Review: Apple's Remote app gets a new iPad interface, support for Up Next
At a Glance
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When the Remote app first launched in 2008, it could control your Mac and Apple TV’s music from afar—but that was about it. The program has come a long way in four years: Version 3.0, which launched alongside iTunes 11, gives the whole app a good polish along with a new iPad interface and a few new features that tie in nicely with Apple’s latest desktop media manager.
The Remote app retains most of the features you might know and love from version 2.4: You can connect to your iTunes or Apple TV libraries via Home Sharing, control content playback, create and edit playlists, tap into other shared music libraries, trigger the visualizer remotely, and create Genius playlists.
Version 3.0 takes all of those features, adds a few tricks, and incorporates iTunes 11 improvements. From the start, the icons in the Remote library have been updated to reflect iTunes' new silver icon; you’ll also spot colored icons in the iPad version of the app.
The Remote app’s biggest new feature is support for Up Next, iTunes 11’s live playlist/jukebox. Once you start playing a song from the app (or connect the app to a library already playing music), iTunes generates an Up Next list of songs. You can add to the list or edit it at any time by tapping the Up Next icon and choosing the Add or Edit button, respectively. The Up Next icon also holds a button for viewing your listening history, in case you want to hear a certain song again.
Tap Add, and you’ll see your library with an 'Add songs to Up Next' label atop it. Select songs by tapping the blue plus button next to them, or tap and hold an album cover to add all of its tracks to your queue. When you’re finished, just tap the Done button.
Though you’re technically allowed to add playlists to Up Next, I encountered a slew of crashes with the Remote app when I tried to go through the Add routine; even when the app finally let me view them, I was stuck selecting only individual songs from playlists in this mode.
Thankfully, Add mode is not the only way to select new songs for your queue. You can also tap and hold on any song, artist, or album to bring up a pop-up menu with an option for adding it to Up Next. Tap and hold on an individual song, and you can also start Apple’s Genius feature, or create a Genius playlist. And all playlists have arrows at the top allowing you to add the entire playlist to Up Next.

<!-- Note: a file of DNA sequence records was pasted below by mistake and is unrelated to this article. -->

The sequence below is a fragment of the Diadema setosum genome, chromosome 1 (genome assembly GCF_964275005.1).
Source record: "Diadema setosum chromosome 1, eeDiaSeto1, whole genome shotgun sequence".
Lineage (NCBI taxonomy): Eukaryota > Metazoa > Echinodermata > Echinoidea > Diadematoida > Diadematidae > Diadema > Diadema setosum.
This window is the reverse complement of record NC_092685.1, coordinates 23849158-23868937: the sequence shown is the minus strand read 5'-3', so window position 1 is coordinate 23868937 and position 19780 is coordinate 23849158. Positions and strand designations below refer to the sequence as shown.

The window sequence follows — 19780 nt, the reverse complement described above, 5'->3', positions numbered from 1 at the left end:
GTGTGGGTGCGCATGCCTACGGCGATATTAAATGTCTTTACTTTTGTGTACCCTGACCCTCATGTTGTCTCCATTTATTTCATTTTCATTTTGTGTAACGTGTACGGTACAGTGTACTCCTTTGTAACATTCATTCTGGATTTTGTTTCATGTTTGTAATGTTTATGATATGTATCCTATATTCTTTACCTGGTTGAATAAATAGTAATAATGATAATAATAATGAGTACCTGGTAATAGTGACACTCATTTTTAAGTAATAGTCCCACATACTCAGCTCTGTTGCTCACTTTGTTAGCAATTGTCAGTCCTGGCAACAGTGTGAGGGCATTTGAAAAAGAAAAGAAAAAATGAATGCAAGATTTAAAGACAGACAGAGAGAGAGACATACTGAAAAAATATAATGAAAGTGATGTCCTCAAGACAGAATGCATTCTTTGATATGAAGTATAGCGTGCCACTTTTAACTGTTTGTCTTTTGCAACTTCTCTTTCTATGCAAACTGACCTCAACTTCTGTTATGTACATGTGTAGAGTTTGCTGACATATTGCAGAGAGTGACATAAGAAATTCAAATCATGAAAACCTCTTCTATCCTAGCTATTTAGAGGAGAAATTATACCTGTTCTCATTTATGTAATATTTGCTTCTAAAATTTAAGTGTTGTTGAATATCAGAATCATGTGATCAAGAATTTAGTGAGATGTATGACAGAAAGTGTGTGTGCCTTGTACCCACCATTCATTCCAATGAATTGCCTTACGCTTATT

Once you’ve added songs, you can edit the list by tapping the Up Next icon and selecting Edit; drag the songs into position as you wish, and tap the delete button for any songs you’d like to eliminate. You can even clear the entire queue, if you don’t see any songs you want to listen to.
The settings section of the Remote app sports the program’s two other improvements: You can now sort your music in Songs mode by artist instead of by title, and you can turn on a Stay Connected setting that allows you to keep the link with your library—at the cost of your iPhone or iPad’s battery life.
Remote’s new look
On the iPhone, the Remote app looks largely the same as its predecessor, with a few iTunes 11-inspired interface tweaks. Searches have adopted iTunes’ gray-and-black category labeling, while the track list of the Now Playing screen has become a space for viewing and editing the Up Next queue.
On the iPad, however, Apple has completely revamped the app’s interface: Connect to a library or an Apple TV, and you’re greeted with what looks to be an iOS version of iTunes 11.
The previous, play/pause, and next controls occupy the top-left corner of the app, with the playhead in the center; controls for volume and AirPlay (if connected to an iTunes library) or a touchpad and keyboard (if connected to an Apple TV) are also present. When a song is playing, the playhead displays the song’s album artwork; a center portion with the title, album, artist, and scrubber; and the Up Next icon (three dots and horizontal lines).